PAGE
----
• Fate/Unlimited Codes had a guest appearance by the Lancer from the 4th Grail War, who is from the same fictional universe but from a different time period than the one covered by the game.
  • Earthworm Jim has appeared as a guest fighter in Clay Fighter 63⅓ and the PC edition of Battle Arena Toshinden. In the former, he has his own moveset and even his own story and stage, but in the latter, he is just a bonus skin for Rungo Iron.
  • Kratos again in the PlayStation 3 version of Mortal Kombat 9. Given that Mortal Kombat is set in a multiverse and and has a penchant for gore-tastic fighting, Kratos fits right in.
  • The Japanese Sega Saturn version of Fighting Vipers had PEPSIMAN! as a secret playable character. Only in the original Japanese Sega Saturn release, sadly..
    • Interestingly, the Arcade version has some unused Guest Fighters that were Dummied Out in the final release, that were likely added as a joke and not meant to be in the full game: Sonic, Tails and Takashi Iizuka (director of Sonic Team). However, they are still playable thanks to emulation hacking. Source links. Sonic being there was the result of a bored programmer, and Yuji Naka saw it and loved the idea, thus Sonic the Fighters was born.
    • Sonic the Fighters originally had Honey the Cat, an original character based on the same character from Fighting Vipers (likely intended as a Mythology Gag, as seen above). She was Dummied Out in the original Arcade version of the game and the Sonic Gems Collection re-release, but she's now avaliable for play in the PlayStation 3 and Xbox 360 digital re-release.
  • Fighters Megamix, aside from being Virtua Fighter 2 vs. Fighting Vipers, also features many weird and out-of-place characters from other Sega AM 2 works, who were added clearly Just for Fun. Including Bean the Dynamite, Bark the Polar Bear, Akira and Sarah (from Virtua Fighter Kids), Siba (a scrapped character from the first Virtua Fighter) Janet, Rent-A-Hero, Hornet, Deku, Mr. Meat and Palm Tree. Needless to say, as crazy as this game and it's roster was, it was great because it was 100% grade A Guilty Pleasure.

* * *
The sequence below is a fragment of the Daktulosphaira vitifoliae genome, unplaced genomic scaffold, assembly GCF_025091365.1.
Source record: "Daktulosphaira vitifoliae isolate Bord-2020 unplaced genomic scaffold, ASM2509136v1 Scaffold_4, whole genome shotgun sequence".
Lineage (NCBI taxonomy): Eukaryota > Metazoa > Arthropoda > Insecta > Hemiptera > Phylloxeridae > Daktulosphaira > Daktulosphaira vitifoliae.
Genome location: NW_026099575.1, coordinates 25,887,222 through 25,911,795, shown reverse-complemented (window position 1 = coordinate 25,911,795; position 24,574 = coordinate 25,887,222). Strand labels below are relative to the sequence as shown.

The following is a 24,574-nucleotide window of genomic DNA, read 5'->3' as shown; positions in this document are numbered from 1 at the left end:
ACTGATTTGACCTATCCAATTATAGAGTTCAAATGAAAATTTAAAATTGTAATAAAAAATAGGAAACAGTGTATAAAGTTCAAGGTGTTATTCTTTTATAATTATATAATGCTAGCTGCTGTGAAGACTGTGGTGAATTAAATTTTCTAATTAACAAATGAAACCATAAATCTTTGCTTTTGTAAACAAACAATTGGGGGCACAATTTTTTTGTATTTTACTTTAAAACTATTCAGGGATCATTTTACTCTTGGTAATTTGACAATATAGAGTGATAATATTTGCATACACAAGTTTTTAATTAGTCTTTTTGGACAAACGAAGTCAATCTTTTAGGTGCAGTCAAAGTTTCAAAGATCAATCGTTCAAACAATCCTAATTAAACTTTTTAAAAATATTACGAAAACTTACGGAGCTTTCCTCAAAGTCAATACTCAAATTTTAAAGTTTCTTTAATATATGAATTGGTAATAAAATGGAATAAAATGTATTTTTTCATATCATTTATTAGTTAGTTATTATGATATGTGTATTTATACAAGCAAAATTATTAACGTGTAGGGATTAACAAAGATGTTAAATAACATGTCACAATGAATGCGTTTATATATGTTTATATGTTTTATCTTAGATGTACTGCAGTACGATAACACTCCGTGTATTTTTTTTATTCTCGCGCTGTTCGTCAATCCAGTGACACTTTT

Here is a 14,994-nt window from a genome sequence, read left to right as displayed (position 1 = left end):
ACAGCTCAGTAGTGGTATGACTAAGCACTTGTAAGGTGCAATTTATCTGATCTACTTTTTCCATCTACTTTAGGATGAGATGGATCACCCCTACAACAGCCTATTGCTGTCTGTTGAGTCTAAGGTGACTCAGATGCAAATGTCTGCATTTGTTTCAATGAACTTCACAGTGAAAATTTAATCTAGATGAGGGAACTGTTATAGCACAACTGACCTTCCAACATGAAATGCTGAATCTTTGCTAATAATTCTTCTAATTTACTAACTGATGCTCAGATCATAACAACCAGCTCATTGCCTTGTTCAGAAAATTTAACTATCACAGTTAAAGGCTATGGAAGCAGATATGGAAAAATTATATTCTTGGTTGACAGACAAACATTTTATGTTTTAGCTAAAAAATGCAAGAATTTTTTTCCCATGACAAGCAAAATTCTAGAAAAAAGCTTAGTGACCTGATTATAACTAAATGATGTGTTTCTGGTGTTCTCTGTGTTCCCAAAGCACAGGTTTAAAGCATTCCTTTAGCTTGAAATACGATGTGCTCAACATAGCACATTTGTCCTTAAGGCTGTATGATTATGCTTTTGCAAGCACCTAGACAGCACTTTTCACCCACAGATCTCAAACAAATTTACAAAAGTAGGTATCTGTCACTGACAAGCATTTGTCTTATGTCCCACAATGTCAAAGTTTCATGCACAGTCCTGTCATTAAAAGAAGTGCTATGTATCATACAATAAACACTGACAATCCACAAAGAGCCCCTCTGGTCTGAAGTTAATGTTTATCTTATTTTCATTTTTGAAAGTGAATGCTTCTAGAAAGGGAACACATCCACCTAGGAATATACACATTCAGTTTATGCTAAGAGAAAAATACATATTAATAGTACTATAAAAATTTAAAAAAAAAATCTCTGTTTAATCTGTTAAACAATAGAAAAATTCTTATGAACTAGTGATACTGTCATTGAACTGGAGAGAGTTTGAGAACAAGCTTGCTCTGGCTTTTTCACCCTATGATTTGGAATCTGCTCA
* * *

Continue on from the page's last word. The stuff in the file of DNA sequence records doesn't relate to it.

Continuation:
• Cloud, Tifa, Yuffie, Vincent, Zack, and Sephiroth (the latter two making their first playable appearances) in Ehrgeiz, plus the final boss's first form looks suspiciously similar to Red XIII. Incidentally, this was the only reason most fans bought the game.
  • Street Fighter X Tekken on PlayStation 3 and Play Station Vita had FIVE Guest Fighters.
    • Firstly, there's Cole MacGrath of inFAMOUS. He's then joined on the same platforms by two cats (Toro and Kuro) that are Sony's mascots in Japan. Plus Bad Box Art Mega Man, and Pac-Man riding a Mokujin robot. The former three are avaliable from the start of the game, while the later two were released as free Downloadable Content. Needless to say, the five of them are major Base Breakers.
  • PlayStation All-Stars Battle Royale has several characters that are from third-party games: Big Daddy, Heihachi Mishima, Dante, and Raiden are in the launch roster, and Isaac Clarke is in as Downloadable Content.
  • Zone of the Enders: the 2nd Runner features a guest appearance of Gradius's Vic Viper as a Transforming Mecha.
  • Vattroller X for the Game Boy Advance features Zoro, Kogenta and Beet as secret characters who are unlocked by passwords available in Japanese cards of the Vattroller X manga.
  • Spider-Man was a guest fighter in the Activision title X-Men: Mutant Academy II.
  • Arm Wrestling (a Punch-Out!! spinoff) involves this; the third round is against Mask X. But, during the round, pull off the mask and looky here, it's Bald Bull from Punch-Out!! The text also says, "Wow!!! Bald Bull!!!"
  • Terry Bogard and Benimaru Nikaido in Xuan Dou Zhi Wang. The fact that XD clearly takes inspiration from The King of Fighters has not been lost on fans, which is probably the reason SNK struck a deal with Tencent to put the two in the game in the first place.
  • Scorpion is part of the cast of Injustice: Gods Among Us as DLC. A little unusual, sure, but doubles as a Mythology Gag towards Mortal Kombat vs. DC Universe.
  • Baoh's Ikuro Hashizawa in JoJo's Bizarre Adventure: All Star Battle, but only technically as Baoh is another manga by JoJo's Bizarre Adventure creator Hirohiko Araki.
  • Akira Yuki again in Sega and Dengeki Bunko's 2D Massively Multiplayer Crossover fighting game Dengeki Bunko Fighting Climax, acting as a boss character. Pai Chan serves as his Assist Character.
    • The console versions get two more with Selvaria Bles and her assist character, Alicia Melchiott.
  • Divekick has Johnny Gat of the Saints Row series as one of the new characters in the Addition Edition.

Other Games